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CHY

Practical Issues
1nvest
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CHY

#331979

Postby 1nvest » August 9th, 2020, 4:06 pm

I used to hold some Calamos Convertible US stock/fund holdings CHY, that paid around 10%/year dividends, on a regular monthly basis. Yes it is relatively high management costs, and could be more a case of return of capital, but it seems to hold up OK and with some trading can work out well. Used to be a great holding for me some (many) years back, I used Lichello's AIM to add on the dips/reduce on the peaks and it worked out OK. I think now however, since FATCA as its a 'fund' and isn't UK reporting registered my understanding is that any capital gains are also counted as being income rather than capital gains by HMRC?

Is my understanding correct that outside of a ISA, in a standard trading account and for a 20% basic rate taxpayer the dividends would incur just a further 5% tax payable to HMRC in reflection of the 15% US dividend withholding tax already paid?

Fundamentally was thinking about dropping £12K/year of income production amount (so around £120K) into it back in March for one of my young-adult sons who as of yet has no other sources of income, so a nice £1K/month regular income stream, but shied away. I guess in ISA it wouldn't be a issue either way, so could/should have dropped £40K into it across old/new fiscal years ISA allowances. But I'm not even sure whether that's even possible nowadays (to hold non reporting US funds inside a ISA?).

Alaric
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Re: CHY

#331981

Postby Alaric » August 9th, 2020, 4:15 pm

1nvest wrote: But I'm not even sure whether that's even possible nowadays (to hold non reporting US funds inside a ISA?).


As well as complications from a non-reporting status, you may also have the problem that platforms are required to tell you to read the key features in the form of KIDs or KIIDs. Funds not marketed in the UK wouldn't normally bother to prepare these. So you might not be able to buy even outside an ISA.

It's a distorted world of investor protection where individual investors can buy individual shares on US markets but not collections of shares in the form of ETFs or funds.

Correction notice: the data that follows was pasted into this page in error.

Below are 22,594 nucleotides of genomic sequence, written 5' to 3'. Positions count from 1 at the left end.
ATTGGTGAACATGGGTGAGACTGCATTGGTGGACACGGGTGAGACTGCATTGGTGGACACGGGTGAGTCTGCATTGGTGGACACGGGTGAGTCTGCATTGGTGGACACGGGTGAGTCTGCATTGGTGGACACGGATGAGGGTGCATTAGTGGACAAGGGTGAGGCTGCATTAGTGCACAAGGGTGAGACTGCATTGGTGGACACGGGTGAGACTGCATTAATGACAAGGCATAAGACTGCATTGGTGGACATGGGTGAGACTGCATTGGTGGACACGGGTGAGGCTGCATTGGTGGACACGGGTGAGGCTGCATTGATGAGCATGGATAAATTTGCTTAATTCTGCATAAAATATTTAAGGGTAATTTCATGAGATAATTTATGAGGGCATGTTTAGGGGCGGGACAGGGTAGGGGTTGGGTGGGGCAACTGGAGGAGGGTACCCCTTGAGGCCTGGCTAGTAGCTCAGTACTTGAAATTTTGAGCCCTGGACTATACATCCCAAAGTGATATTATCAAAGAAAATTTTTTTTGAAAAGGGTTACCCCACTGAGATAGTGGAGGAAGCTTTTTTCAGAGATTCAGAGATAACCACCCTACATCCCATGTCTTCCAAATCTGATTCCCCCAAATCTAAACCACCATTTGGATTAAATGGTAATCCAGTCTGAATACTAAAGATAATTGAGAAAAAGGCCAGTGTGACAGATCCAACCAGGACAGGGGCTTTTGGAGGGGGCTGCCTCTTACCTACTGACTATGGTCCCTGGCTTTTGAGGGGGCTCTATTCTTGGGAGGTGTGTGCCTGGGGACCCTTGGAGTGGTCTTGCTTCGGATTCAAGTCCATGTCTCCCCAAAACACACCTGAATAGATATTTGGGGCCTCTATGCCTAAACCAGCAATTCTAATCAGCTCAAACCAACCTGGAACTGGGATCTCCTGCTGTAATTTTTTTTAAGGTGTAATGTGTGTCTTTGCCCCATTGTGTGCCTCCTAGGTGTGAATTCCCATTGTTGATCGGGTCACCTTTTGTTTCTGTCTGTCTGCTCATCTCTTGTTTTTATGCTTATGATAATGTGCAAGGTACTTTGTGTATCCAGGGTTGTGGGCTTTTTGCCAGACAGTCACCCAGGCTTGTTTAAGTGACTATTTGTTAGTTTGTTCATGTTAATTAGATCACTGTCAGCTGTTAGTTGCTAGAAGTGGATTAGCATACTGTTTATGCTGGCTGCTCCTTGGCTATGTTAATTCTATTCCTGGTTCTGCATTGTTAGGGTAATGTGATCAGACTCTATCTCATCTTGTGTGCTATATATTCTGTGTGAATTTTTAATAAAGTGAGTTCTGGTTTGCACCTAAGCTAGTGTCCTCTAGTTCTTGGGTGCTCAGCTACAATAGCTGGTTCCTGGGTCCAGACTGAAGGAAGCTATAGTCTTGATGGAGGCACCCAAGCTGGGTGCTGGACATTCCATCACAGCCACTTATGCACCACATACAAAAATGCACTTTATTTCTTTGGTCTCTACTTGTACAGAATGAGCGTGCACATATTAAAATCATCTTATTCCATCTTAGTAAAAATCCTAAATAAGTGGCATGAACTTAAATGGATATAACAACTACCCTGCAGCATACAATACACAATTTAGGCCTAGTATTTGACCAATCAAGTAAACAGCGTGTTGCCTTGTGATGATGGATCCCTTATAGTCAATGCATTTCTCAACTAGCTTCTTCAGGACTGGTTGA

1nvest
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Re: CHY

#331987

Postby 1nvest » August 9th, 2020, 4:34 pm

Alaric wrote:
1nvest wrote: But I'm not even sure whether that's even possible nowadays (to hold non reporting US funds inside a ISA?).

As well as complications from a non-reporting status, you may also have the problem that platforms are required to tell you to read the key features in the form of KIDs or KIIDs. Funds not marketed in the UK wouldn't normally bother to prepare these. So you might not be able to buy even outside an ISA.

It's a distorted world of investor protection where individual investors can buy individual shares on US markets but not collections of shares in the form of ETFs or funds.

Thanks Alaric

Another concern is that I believe that the US is increasingly progressing Estate Tax. I think before it was something like $6M allowance for US citizens with the same being applied to UK citizens under the tax treaty, but that was revised a few years back and the allowance may now be just $60,000 ?? (whilst for US citizens its risen to $11M). I guess in striving to 'kill off' funds (and derivatives such as leveraged ETP's) that US assets direct ownership tracking (and hence tax revenues) will be simplified.

And come 1st January 2021 (Brexit), who knows, it could all change yet again. Not so bad for smaller amounts, but if you'd accumulated deferred capital gains/larger amounts and have to move/change things around !!